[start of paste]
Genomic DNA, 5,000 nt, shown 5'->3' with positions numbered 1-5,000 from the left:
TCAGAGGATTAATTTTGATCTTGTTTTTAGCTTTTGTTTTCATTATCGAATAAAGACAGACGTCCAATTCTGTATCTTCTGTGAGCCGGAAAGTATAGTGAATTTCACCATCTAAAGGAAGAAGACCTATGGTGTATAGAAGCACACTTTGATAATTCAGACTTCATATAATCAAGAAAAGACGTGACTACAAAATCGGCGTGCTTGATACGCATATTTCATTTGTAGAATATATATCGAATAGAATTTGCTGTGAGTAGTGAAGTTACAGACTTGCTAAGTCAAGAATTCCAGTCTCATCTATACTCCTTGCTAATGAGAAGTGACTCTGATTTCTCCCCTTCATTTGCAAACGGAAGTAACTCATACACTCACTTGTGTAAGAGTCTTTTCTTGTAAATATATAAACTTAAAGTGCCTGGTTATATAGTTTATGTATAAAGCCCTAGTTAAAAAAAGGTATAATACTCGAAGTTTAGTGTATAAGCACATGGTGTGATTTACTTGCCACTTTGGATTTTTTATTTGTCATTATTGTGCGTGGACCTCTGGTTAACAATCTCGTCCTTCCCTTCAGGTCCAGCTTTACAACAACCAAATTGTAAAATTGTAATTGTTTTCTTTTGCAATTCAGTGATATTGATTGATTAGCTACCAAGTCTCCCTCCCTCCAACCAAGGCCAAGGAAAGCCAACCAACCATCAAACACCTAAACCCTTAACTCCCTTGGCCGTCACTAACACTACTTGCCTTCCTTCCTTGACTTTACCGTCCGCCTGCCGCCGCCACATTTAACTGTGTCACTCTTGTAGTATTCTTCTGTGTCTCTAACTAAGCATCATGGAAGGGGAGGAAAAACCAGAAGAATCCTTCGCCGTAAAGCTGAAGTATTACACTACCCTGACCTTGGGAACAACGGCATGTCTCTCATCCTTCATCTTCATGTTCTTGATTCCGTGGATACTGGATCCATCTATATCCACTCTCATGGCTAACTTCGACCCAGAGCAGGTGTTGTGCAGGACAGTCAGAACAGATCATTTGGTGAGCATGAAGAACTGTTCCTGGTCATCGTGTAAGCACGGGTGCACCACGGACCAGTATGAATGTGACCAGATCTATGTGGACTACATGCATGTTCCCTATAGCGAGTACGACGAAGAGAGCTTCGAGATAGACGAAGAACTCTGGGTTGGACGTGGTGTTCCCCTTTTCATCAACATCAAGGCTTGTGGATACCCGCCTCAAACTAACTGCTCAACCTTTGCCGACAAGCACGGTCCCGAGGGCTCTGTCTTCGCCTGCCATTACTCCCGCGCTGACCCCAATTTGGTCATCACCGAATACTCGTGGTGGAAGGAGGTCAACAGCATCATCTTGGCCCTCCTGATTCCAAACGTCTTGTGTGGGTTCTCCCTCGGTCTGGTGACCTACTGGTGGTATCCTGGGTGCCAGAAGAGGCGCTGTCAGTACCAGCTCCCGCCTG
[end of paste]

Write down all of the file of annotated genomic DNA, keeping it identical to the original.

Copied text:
Genomic DNA, 5,000 nt, shown 5'->3' with positions numbered 1-5,000 from the left:
TCAGAGGATTAATTTTGATCTTGTTTTTAGCTTTTGTTTTCATTATCGAATAAAGACAGACGTCCAATTCTGTATCTTCTGTGAGCCGGAAAGTATAGTGAATTTCACCATCTAAAGGAAGAAGACCTATGGTGTATAGAAGCACACTTTGATAATTCAGACTTCATATAATCAAGAAAAGACGTGACTACAAAATCGGCGTGCTTGATACGCATATTTCATTTGTAGAATATATATCGAATAGAATTTGCTGTGAGTAGTGAAGTTACAGACTTGCTAAGTCAAGAATTCCAGTCTCATCTATACTCCTTGCTAATGAGAAGTGACTCTGATTTCTCCCCTTCATTTGCAAACGGAAGTAACTCATACACTCACTTGTGTAAGAGTCTTTTCTTGTAAATATATAAACTTAAAGTGCCTGGTTATATAGTTTATGTATAAAGCCCTAGTTAAAAAAAGGTATAATACTCGAAGTTTAGTGTATAAGCACATGGTGTGATTTACTTGCCACTTTGGATTTTTTATTTGTCATTATTGTGCGTGGACCTCTGGTTAACAATCTCGTCCTTCCCTTCAGGTCCAGCTTTACAACAACCAAATTGTAAAATTGTAATTGTTTTCTTTTGCAATTCAGTGATATTGATTGATTAGCTACCAAGTCTCCCTCCCTCCAACCAAGGCCAAGGAAAGCCAACCAACCATCAAACACCTAAACCCTTAACTCCCTTGGCCGTCACTAACACTACTTGCCTTCCTTCCTTGACTTTACCGTCCGCCTGCCGCCGCCACATTTAACTGTGTCACTCTTGTAGTATTCTTCTGTGTCTCTAACTAAGCATCATGGAAGGGGAGGAAAAACCAGAAGAATCCTTCGCCGTAAAGCTGAAGTATTACACTACCCTGACCTTGGGAACAACGGCATGTCTCTCATCCTTCATCTTCATGTTCTTGATTCCGTGGATACTGGATCCATCTATATCCACTCTCATGGCTAACTTCGACCCAGAGCAGGTGTTGTGCAGGACAGTCAGAACAGATCATTTGGTGAGCATGAAGAACTGTTCCTGGTCATCGTGTAAGCACGGGTGCACCACGGACCAGTATGAATGTGACCAGATCTATGTGGACTACATGCATGTTCCCTATAGCGAGTACGACGAAGAGAGCTTCGAGATAGACGAAGAACTCTGGGTTGGACGTGGTGTTCCCCTTTTCATCAACATCAAGGCTTGTGGATACCCGCCTCAAACTAACTGCTCAACCTTTGCCGACAAGCACGGTCCCGAGGGCTCTGTCTTCGCCTGCCATTACTCCCGCGCTGACCCCAATTTGGTCATCACCGAATACTCGTGGTGGAAGGAGGTCAACAGCATCATCTTGGCCCTCCTGATTCCAAACGTCTTGTGTGGGTTCTCCCTCGGTCTGGTGACCTACTGGTGGTATCCTGGGTGCCAGAAGAGGCGCTGTCAGTACCAGCTCCCGCCTG